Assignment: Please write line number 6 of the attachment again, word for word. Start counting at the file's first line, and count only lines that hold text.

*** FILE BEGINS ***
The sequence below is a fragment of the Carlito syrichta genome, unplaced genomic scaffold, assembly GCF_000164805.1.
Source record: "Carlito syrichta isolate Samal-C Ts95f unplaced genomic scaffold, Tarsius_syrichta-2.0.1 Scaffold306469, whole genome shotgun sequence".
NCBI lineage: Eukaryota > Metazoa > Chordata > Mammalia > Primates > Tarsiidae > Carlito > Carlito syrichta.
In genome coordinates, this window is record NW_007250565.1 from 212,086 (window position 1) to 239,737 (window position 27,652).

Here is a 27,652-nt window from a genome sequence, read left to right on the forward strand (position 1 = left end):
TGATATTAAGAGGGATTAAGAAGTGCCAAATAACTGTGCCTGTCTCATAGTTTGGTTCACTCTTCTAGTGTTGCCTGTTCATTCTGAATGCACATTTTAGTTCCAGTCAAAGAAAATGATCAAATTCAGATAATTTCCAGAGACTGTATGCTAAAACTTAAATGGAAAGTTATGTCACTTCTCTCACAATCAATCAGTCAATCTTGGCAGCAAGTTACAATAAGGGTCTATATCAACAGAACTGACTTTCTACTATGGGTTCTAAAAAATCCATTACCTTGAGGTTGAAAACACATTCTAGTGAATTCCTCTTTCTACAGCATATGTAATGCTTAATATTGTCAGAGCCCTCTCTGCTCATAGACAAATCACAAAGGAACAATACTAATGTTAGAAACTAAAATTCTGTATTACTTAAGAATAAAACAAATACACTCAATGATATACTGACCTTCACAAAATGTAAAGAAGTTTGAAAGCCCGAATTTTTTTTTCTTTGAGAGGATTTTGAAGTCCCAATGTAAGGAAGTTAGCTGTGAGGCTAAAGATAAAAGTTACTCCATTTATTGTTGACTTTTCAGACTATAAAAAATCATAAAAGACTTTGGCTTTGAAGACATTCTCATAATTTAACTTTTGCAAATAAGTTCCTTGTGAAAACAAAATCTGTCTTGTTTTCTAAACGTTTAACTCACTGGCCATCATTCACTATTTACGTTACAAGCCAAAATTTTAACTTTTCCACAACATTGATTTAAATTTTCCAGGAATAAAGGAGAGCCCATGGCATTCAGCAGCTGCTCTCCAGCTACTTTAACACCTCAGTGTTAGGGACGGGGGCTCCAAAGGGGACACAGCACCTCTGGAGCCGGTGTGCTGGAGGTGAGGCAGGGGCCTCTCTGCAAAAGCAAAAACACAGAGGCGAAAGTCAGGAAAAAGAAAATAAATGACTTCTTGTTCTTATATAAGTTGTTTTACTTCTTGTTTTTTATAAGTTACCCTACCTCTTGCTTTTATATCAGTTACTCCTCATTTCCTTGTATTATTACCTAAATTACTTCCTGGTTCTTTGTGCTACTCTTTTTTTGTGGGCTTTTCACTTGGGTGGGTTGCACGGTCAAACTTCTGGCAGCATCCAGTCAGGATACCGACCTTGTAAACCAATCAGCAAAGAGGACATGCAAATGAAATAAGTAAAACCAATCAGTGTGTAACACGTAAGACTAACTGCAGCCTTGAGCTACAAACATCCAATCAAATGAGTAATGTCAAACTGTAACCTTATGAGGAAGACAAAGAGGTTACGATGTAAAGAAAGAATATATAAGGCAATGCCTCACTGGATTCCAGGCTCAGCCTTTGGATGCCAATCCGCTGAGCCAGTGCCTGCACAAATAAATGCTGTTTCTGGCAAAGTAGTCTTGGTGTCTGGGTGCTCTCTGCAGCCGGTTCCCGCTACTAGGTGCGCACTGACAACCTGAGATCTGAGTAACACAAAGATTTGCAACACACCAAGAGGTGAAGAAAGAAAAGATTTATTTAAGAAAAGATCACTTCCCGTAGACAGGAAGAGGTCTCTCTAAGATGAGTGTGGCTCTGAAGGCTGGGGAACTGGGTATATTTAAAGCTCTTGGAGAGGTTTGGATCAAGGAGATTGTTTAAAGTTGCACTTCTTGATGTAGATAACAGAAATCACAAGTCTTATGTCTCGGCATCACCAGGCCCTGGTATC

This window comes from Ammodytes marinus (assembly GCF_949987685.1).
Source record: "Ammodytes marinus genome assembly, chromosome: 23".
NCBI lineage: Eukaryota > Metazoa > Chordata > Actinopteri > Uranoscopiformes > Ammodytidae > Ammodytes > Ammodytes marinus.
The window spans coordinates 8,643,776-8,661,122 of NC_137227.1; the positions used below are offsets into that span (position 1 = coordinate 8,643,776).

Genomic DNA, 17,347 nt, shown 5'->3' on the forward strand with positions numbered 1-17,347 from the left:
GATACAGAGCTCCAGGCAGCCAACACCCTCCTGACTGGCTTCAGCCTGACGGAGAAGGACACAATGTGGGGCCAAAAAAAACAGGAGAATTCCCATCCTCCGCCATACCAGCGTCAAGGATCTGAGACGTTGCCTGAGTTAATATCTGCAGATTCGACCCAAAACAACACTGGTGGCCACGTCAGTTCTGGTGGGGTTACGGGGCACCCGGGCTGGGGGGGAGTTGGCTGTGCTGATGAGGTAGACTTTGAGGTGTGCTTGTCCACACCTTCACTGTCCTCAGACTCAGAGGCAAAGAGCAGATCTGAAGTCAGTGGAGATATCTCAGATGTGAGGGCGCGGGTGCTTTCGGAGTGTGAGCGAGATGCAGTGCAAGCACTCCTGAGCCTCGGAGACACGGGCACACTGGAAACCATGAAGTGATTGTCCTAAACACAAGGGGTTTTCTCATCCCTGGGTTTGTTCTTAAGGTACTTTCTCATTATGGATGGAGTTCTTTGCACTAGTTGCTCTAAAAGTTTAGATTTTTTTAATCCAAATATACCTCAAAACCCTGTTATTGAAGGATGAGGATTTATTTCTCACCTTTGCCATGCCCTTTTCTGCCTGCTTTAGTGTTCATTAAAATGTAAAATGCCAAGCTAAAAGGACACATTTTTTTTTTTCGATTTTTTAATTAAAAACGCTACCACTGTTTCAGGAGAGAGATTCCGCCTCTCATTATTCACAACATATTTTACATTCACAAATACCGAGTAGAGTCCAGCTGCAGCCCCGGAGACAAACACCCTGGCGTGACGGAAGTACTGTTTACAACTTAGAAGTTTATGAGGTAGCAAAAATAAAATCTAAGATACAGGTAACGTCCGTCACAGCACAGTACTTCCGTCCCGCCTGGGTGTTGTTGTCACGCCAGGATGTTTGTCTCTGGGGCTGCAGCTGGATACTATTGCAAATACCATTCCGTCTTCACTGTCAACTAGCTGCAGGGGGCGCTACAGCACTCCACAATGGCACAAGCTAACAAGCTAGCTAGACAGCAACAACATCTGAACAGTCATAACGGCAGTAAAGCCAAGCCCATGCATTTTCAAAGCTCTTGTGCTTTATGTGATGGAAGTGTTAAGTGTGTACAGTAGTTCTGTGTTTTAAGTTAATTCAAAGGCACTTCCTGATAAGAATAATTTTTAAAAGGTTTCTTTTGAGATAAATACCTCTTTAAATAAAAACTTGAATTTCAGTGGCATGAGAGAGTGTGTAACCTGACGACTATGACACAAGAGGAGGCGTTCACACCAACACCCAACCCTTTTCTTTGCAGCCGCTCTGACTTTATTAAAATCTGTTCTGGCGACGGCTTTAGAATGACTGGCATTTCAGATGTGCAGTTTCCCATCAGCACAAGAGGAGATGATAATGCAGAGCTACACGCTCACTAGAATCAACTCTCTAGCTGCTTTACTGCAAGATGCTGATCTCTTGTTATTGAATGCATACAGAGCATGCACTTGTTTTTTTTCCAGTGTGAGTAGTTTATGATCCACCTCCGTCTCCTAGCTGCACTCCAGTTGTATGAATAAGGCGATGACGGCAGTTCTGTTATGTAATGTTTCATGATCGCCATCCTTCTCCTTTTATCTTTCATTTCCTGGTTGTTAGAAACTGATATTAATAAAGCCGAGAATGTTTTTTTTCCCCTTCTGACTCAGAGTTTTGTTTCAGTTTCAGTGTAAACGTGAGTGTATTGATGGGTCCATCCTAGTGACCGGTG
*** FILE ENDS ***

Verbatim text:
TGATATTAAGAGGGATTAAGAAGTGCCAAATAACTGTGCCTGTCTCATAGTTTGGTTCACTCTTCTAGTGTTGCCTGTTCATTCTGAATGCACATTTTAGTTCCAGTCAAAGAAAATGATCAAATTCAGATAATTTCCAGAGACTGTATGCTAAAACTTAAATGGAAAGTTATGTCACTTCTCTCACAATCAATCAGTCAATCTTGGCAGCAAGTTACAATAAGGGTCTATATCAACAGAACTGACTTTCTACTATGGGTTCTAAAAAATCCATTACCTTGAGGTTGAAAACACATTCTAGTGAATTCCTCTTTCTACAGCATATGTAATGCTTAATATTGTCAGAGCCCTCTCTGCTCATAGACAAATCACAAAGGAACAATACTAATGTTAGAAACTAAAATTCTGTATTACTTAAGAATAAAACAAATACACTCAATGATATACTGACCTTCACAAAATGTAAAGAAGTTTGAAAGCCCGAATTTTTTTTTCTTTGAGAGGATTTTGAAGTCCCAATGTAAGGAAGTTAGCTGTGAGGCTAAAGATAAAAGTTACTCCATTTATTGTTGACTTTTCAGACTATAAAAAATCATAAAAGACTTTGGCTTTGAAGACATTCTCATAATTTAACTTTTGCAAATAAGTTCCTTGTGAAAACAAAATCTGTCTTGTTTTCTAAACGTTTAACTCACTGGCCATCATTCACTATTTACGTTACAAGCCAAAATTTTAACTTTTCCACAACATTGATTTAAATTTTCCAGGAATAAAGGAGAGCCCATGGCATTCAGCAGCTGCTCTCCAGCTACTTTAACACCTCAGTGTTAGGGACGGGGGCTCCAAAGGGGACACAGCACCTCTGGAGCCGGTGTGCTGGAGGTGAGGCAGGGGCCTCTCTGCAAAAGCAAAAACACAGAGGCGAAAGTCAGGAAAAAGAAAATAAATGACTTCTTGTTCTTATATAAGTTGTTTTACTTCTTGTTTTTTATAAGTTACCCTACCTCTTGCTTTTATATCAGTTACTCCTCATTTCCTTGTATTATTACCTAAATTACTTCCTGGTTCTTTGTGCTACTCTTTTTTTGTGGGCTTTTCACTTGGGTGGGTTGCACGGTCAAACTTCTGGCAGCATCCAGTCAGGATACCGACCTTGTAAACCAATCAGCAAAGAGGACATGCAAATGAAATAAGTAAAACCAATCAGTGTGTAACACGTAAGACTAACTGCAGCCTTGAGCTACAAACATCCAATCAAATGAGTAATGTCAAACTGTAACCTTATGAGGAAGACAAAGAGGTTACGATGTAAAGAAAGAATATATAAGGCAATGCCTCACTGGATTCCAGGCTCAGCCTTTGGATGCCAATCCGCTGAGCCAGTGCCTGCACAAATAAATGCTGTTTCTGGCAAAGTAGTCTTGGTGTCTGGGTGCTCTCTGCAGCCGGTTCCCGCTACTAGGTGCGCACTGACAACCTGAGATCTGAGTAACACAAAGATTTGCAACACACCAAGAGGTGAAGAAAGAAAAGATTTATTTAAGAAAAGATCACTTCCCGTAGACAGGAAGAGGTCTCTCTAAGATGAGTGTGGCTCTGAAGGCTGGGGAACTGGGTATATTTAAAGCTCTTGGAGAGGTTTGGATCAAGGAGATTGTTTAAAGTTGCACTTCTTGATGTAGATAACAGAAATCACAAGTCTTATGTCTCGGCATCACCAGGCCCTGGTATC